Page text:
Gold Member

    Re: the only show in town …

    What do you mean kinetic energy is the only show in town? There is a Coulomb potential present. Even if we go along with the OP's scenario and consider two particles interacting by the Coulomb force only, it doesn't change what everybody has been saying, which is that in all instances, total energy is what is conserved, and kinetic energy is not (in general).

    Take the simplest case, a 1D problem where two opposite charges q1 and q2 are at rest and begin to accelerate towards each other, and consider the energy of the system before (at separation R1), where all of the energy was potential, and after i.e. some time later at separation R2 < R1, where some of the energy has been converted into kinetic energy of the charges. Clearly kinetic energy was not conserved, because it started at zero (no motion), but at the later time, is non-zero (due to motion!).

    However, if you do the math you will find that:

    Initial PE = total energy

    Final PE + increase in KE of charge 1 + increase in KE of charge 2 = total energy

    Two charges interacted. The total energy of the system is what was conserved. Kinetic was not. So what are you (and OP) saying?
     
  18. Jun 15, 2009 #17
    Not sure why there is a comment about quantum mechanics.
    And the second paragraph is completely correct and exactly what I am saying here! So basically I only need to prove conservation of energy for two charges. That brings me back to the equations in the original question.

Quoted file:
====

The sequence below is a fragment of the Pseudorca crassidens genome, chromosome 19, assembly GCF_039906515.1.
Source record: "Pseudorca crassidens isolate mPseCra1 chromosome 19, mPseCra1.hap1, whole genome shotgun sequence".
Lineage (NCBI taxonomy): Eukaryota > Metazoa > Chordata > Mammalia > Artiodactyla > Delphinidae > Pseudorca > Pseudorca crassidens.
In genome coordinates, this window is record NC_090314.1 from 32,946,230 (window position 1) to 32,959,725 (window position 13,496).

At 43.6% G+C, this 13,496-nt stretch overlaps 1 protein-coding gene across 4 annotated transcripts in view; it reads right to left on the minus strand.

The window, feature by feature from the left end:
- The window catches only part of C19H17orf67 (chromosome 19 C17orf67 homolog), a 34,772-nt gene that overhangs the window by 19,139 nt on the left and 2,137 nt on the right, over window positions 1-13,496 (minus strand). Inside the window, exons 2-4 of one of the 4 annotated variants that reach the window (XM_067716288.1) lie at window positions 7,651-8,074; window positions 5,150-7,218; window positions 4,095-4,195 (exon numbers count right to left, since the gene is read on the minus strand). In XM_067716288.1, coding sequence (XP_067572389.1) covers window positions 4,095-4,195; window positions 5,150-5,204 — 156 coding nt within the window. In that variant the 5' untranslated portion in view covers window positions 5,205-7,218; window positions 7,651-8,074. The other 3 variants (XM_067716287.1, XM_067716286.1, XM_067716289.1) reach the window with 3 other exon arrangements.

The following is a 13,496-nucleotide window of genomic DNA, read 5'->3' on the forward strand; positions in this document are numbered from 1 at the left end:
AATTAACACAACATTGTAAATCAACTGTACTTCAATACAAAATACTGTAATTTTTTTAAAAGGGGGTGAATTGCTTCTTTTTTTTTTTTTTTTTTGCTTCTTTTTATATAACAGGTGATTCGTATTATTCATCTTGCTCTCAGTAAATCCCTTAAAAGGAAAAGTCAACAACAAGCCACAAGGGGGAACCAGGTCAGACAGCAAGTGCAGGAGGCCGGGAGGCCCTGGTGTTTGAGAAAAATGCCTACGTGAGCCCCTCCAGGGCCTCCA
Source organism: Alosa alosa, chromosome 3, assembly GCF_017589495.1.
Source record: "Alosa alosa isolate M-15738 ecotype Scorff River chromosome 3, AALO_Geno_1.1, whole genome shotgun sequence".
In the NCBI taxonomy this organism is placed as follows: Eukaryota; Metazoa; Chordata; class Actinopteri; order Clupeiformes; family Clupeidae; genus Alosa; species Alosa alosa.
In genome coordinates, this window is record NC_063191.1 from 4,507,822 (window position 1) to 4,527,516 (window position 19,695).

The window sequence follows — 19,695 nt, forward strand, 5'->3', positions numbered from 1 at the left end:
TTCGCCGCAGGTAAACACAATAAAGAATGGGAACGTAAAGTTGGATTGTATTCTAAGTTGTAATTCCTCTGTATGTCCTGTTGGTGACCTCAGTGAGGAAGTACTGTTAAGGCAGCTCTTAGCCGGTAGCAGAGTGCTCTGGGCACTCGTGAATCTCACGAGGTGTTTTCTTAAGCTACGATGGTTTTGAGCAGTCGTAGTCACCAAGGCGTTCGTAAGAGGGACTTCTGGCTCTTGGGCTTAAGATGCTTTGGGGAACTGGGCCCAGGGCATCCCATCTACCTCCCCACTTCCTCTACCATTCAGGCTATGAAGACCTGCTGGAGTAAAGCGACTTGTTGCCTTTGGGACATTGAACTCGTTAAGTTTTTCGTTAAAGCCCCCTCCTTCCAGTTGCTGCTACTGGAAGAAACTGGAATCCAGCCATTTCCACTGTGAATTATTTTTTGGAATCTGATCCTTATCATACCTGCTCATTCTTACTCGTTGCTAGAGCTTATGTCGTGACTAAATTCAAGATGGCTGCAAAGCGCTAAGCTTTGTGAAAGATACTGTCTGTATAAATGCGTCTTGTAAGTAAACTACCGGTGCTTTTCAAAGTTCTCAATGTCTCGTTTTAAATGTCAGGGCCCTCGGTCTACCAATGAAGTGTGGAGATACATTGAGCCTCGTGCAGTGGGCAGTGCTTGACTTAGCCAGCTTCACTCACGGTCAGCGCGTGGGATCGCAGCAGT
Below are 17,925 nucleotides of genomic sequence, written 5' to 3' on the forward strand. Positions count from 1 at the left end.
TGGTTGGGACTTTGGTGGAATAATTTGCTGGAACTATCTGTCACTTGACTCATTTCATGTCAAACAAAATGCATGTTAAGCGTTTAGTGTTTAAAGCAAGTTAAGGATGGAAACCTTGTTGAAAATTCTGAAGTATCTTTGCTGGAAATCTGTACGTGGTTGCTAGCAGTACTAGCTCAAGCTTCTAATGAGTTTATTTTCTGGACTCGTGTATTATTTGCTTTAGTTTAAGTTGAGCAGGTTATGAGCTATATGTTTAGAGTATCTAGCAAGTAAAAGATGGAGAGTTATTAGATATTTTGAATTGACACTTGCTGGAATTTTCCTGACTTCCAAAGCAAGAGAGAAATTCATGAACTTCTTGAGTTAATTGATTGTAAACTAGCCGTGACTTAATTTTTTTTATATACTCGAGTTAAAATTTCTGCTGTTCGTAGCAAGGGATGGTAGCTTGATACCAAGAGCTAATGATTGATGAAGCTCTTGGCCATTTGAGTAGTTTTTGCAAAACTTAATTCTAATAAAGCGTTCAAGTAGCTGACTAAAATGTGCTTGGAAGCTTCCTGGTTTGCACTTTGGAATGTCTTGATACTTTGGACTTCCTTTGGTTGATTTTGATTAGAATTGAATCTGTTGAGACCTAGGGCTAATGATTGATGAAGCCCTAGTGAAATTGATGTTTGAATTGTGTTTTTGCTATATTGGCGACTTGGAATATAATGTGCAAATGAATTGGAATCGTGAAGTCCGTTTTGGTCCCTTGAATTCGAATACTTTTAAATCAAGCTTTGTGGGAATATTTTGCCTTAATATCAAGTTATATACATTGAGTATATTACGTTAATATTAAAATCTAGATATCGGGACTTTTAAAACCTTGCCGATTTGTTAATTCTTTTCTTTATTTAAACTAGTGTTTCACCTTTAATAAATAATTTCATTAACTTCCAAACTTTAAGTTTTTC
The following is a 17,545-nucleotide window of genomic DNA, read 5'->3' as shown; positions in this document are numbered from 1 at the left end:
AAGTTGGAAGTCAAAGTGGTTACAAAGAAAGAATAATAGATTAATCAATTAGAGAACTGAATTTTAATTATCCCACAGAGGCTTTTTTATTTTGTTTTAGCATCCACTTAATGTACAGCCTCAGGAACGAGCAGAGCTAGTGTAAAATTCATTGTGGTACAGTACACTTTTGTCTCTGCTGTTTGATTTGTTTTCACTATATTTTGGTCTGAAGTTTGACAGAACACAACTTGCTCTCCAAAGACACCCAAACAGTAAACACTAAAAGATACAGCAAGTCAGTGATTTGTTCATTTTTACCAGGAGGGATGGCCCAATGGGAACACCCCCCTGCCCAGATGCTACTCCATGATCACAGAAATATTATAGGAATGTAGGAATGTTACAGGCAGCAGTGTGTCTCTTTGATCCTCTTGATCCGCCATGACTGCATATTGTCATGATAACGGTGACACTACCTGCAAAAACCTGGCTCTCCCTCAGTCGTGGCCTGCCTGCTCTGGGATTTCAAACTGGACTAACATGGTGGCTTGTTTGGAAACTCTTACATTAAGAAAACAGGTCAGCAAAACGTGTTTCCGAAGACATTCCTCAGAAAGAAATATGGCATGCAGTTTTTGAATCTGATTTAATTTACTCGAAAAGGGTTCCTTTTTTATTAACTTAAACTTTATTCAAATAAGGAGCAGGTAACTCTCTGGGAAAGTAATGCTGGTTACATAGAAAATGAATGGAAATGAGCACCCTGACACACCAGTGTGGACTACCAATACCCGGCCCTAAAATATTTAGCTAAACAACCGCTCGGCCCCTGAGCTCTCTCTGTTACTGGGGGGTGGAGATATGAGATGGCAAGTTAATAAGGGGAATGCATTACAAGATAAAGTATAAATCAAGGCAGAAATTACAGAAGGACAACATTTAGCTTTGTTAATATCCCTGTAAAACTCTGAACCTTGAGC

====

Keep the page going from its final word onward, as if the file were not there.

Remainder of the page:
They equations are basic school physics and yet it doesn't seem many people here understand them. Obviously two charges will never occupy the same position. They will always scatter - that what means collisions in that sense.

    That's an OK reasoning, however I believe one shouldn't accept too many unneccessary postulates. It should be possible to derive the conservation of energy (in this case at least) from the equations of motion. And we cannot call every missing bit of energy being somewhere else. Then at some point we would have virtual latent energy all of the place and the concept of energy would be effectively useless.
     
  19. Jun 15, 2009 #18

    tiny-tim

    User Avatar
    Science Advisor
    Homework Helper

    Re: the only show in town …

    oh, I meant kinetic energy is conserved if you compare "before" the collision with "after" the collision …

    ie, when they're so far apart that you can ignore the interaction force.
     
  20. Jun 15, 2009 #19

    cepheid

    User Avatar
    Staff Emeritus
    Science Advisor
    Gold Member

    Re: the only show in town …

    Oh. Okay. Makes sense!
     
  21. Jun 15, 2009 #20
    Yes. It's bizarre, quite frankly.
     
Know someone interested in this topic? Share this thread via Reddit, Google+, Twitter, or Facebook